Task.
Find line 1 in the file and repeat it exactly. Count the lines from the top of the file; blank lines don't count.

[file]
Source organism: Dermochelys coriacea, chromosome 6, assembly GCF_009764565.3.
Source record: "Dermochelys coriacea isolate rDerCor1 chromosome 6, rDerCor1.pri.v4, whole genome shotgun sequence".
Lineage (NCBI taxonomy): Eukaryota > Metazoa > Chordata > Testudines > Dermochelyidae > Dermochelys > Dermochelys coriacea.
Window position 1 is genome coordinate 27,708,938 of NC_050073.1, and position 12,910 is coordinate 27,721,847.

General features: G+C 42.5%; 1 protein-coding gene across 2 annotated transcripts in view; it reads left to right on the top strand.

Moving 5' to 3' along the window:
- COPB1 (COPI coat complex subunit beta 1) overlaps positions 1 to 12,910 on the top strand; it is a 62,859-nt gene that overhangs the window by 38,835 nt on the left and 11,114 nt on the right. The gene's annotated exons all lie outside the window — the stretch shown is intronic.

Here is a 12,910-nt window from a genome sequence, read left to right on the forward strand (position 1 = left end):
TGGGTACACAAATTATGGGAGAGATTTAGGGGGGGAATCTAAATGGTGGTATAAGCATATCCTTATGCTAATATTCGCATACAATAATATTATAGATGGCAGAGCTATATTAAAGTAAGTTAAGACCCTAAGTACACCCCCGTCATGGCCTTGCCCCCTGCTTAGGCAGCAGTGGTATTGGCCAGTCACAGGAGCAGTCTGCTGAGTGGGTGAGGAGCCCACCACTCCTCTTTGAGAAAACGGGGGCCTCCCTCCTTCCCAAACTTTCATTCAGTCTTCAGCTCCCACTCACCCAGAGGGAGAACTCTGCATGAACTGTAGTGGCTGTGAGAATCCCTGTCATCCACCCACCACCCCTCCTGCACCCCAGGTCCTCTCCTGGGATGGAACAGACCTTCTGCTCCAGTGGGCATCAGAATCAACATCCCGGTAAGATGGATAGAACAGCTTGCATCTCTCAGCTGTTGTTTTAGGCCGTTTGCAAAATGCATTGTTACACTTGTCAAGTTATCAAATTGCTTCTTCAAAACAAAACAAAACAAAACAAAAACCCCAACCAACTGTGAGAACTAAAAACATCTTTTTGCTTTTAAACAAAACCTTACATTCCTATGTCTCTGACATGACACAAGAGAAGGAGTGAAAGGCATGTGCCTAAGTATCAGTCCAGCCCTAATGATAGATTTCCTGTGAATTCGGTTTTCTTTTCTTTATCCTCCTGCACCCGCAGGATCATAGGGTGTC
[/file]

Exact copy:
Source organism: Dermochelys coriacea, chromosome 6, assembly GCF_009764565.3.